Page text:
Alexander Rossi admits he was taken aback by his first day of IndyCar practice/qualifying/evening practice on an oval, but has been encouraged by his test at Barber Motorsports Park.
The Andretti-Herta Autosport rookie qualified 14th at Phoenix International Raceway, some 2mph slower but only three places behind the fastest Honda-powered driver, his teammate Marco Andretti.
Rossi explained to Motorsport.com: “We didn’t get our last new tire run [during morning practice] so we went into qualifying not sure about what we had.
“I had only run with other cars in that practice session, so I wasn’t sure yet how big an effect the dirty air was making, so I went into qualifying thinking it would solve any of the balance issues that we had… and it didn’t.
“I ran a bit less downforce than my teammates and it was too far in that trimmed out direction, so I was upset because I felt we could have been top Honda. But given Chevy’s dominance, it’s not like I was going to be near the front. Eleventh, fourteenth –the difference is not life-changing right?”
Rossi said Honda’s disappointing weekend at Phoenix so far – only one Chevrolet got beaten by Honda cars in qualifying – does not lift the pressure on him in his rookie IndyCar season.
“No, not at all because I want to be the odd one out who puts a Honda into P5!” said Rossi. “That’s the mindset I have.”
Checking out race trim
In evening practice, Rossi slipped to 18th on the timesheets, but reduced his deficit to his leading teammate Ryan Hunter-Reay on their respective best laps to under 1mph.
He remarked: “The first 10 minutes were pretty eye-opening, I’ve got to say. I was a little bit taken aback by it. But by the end, I was fine. Racing other Hondas is going to be easy enough for us, racing Chevys is not going to be easy at all.”
On the subject of his more experienced rivals’ worries that it might be a one-groove racetrack, Rossi commented: “It could be six or seven-groove for all I know! I’m not the guy to ask about that.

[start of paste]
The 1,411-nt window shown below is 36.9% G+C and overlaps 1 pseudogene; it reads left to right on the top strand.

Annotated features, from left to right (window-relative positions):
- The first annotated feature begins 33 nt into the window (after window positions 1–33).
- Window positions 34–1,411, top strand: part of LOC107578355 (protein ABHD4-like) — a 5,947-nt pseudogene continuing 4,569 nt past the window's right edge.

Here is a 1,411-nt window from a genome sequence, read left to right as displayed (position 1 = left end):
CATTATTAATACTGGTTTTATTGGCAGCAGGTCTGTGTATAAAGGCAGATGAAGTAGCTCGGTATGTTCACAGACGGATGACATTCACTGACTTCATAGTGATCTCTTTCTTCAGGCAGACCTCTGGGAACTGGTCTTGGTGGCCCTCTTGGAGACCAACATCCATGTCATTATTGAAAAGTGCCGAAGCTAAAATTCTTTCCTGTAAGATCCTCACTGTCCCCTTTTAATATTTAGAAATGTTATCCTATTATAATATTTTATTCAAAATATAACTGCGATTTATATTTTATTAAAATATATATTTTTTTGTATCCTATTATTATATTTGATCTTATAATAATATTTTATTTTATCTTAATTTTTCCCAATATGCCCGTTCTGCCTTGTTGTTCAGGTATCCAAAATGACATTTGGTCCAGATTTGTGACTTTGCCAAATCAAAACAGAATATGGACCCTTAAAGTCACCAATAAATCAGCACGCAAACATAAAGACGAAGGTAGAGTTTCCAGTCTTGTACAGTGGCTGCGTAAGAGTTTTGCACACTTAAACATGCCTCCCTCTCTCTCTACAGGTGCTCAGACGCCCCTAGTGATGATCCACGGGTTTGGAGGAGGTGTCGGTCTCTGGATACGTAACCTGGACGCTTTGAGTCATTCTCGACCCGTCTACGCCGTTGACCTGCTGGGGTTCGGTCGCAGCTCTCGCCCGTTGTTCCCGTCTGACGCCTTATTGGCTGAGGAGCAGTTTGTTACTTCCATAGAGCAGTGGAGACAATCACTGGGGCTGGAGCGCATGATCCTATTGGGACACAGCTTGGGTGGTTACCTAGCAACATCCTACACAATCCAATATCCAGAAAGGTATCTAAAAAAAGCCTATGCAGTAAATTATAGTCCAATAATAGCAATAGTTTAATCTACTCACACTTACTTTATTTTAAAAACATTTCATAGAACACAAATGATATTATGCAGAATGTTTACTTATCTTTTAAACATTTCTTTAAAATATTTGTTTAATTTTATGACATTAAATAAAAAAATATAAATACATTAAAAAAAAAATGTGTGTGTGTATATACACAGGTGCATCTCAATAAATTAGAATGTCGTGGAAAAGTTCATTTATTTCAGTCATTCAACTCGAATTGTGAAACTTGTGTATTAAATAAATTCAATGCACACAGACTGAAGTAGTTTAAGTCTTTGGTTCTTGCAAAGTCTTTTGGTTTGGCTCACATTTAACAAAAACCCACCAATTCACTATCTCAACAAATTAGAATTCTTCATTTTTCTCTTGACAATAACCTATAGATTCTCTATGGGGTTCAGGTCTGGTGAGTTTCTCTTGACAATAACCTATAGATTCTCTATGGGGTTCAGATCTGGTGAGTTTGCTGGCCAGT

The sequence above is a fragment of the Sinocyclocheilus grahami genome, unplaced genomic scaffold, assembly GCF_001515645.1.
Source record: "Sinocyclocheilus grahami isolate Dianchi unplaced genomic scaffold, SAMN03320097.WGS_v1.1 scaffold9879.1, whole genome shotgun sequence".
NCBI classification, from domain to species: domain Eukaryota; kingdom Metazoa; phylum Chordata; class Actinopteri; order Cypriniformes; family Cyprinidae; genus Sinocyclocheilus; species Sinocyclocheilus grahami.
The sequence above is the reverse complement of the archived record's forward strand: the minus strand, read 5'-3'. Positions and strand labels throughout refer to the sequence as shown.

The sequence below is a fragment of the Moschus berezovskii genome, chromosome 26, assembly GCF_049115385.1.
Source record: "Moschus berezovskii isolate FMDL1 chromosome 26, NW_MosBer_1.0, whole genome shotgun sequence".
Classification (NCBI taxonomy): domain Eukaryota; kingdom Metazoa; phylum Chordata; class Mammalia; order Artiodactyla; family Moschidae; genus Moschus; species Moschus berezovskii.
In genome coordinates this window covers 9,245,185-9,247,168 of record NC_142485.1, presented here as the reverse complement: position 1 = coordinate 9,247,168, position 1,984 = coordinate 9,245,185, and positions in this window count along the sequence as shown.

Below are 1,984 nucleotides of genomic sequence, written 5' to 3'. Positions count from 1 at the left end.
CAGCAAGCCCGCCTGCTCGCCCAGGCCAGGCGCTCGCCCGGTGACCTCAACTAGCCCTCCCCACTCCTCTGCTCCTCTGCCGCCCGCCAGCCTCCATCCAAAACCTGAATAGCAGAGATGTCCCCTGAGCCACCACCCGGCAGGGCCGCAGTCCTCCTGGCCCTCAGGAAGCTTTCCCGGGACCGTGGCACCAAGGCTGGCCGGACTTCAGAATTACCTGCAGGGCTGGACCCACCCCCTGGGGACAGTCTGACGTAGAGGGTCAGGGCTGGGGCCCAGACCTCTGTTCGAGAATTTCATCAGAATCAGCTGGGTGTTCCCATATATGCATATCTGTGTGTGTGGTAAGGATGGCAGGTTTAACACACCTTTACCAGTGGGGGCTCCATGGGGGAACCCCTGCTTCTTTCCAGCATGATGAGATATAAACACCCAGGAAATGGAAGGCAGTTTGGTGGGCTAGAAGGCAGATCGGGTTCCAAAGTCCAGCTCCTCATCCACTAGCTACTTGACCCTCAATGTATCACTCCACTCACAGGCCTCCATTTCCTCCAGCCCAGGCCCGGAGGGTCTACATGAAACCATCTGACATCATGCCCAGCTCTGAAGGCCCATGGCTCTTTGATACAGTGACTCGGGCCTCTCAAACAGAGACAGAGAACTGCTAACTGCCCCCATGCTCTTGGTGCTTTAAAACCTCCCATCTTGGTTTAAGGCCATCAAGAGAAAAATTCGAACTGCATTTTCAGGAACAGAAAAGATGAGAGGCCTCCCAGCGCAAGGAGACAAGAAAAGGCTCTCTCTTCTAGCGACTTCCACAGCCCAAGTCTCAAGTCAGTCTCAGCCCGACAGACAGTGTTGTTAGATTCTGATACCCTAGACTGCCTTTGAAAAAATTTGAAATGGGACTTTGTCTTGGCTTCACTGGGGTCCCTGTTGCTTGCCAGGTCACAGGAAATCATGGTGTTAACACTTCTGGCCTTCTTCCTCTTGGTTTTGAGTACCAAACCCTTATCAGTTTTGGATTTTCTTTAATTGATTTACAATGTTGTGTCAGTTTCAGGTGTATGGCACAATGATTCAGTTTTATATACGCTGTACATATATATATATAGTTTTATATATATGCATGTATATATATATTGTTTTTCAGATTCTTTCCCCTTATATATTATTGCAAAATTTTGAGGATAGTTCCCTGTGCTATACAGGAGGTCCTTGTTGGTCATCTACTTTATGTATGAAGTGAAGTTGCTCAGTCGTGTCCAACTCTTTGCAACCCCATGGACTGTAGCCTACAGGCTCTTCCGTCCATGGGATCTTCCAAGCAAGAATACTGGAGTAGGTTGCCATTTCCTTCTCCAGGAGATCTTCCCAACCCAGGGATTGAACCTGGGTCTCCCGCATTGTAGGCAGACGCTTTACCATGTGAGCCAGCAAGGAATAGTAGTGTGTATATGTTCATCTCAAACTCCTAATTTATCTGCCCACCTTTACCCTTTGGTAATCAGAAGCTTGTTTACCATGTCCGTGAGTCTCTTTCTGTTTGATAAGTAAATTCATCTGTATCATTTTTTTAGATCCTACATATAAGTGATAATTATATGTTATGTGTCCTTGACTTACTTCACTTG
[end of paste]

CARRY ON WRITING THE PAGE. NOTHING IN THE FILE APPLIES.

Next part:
“But seriously, having seen guys go side by side and try and pass around the outside, it doesn’t look like it works very well.”
Encouragement on road courses
Rossi said he had been very pleased with the test at Barber Motorsports Park which all drivers bar the recuperating Will Power attended two days after the St. Petersburg season-opener.
“As a package, as a racecar, it was something I was much more familiar with,” Rossi commented. “It was much more instinctive. Things that I thought would solve problems were solving problems.
“I think being on a road course rather than a street course also helped the learning process. No bumps and unexpected camber changes. It was a track I could adapt to pretty quickly given my European experience. I could just concentrate on what it needed to go fast.
“So by the end of the day, I had a much clearer picture of what I’m looking for from a car. I wouldn’t say I was 100 percent there, comfort-wise, and I don’t think we’ve found the last couple of tenths. But I found what I needed to do to go faster and found a big chunk of what we were missing in St. Pete.
“Blown away” by cornering speeds
Rossi recalled completing “around 100 laps” of Barber, and while he said that fatigue was not an issue, he was left impressed by the downforce levels combined with a high-grip track surface at the track situated 20 miles east of Birmingham, Alabama.
“I was blown away by the speed you could carry through the corners,” said Rossi who finished runner-up in GP2 last year, and started five Formula 1 races.
“The first two runs I thought, ‘Yeah, I’m going pretty quick,’ and then I looked at the data comparisons [with teammates] and I thought, ‘Oh…’
“But then you go and do it yourself and it’s fine. It sticks. I have a massive appreciation for the downforce that’s on these cars. It really stands out at Barber.”
Rossi said the huge downforce on the second-gen aero kits for 2016 had not removed the feel from the driver.
“No, it’s not so stuck that it’s numb,” he said. “I think when you do have a moment, it’s a bigger moment because you’re going so fast. But I think you can still feel when it’s going to let go.
“I think you can go too far the other way if you don’t have enough downforce, where you can’t tell if that’s just the car mass movement, or is that an ‘I’m-about-to-slide-into-the-gravel’ movement?’ So having it stuck the way it is, that’s fine with me.
“I’ve got to say, I’m really enjoying it.”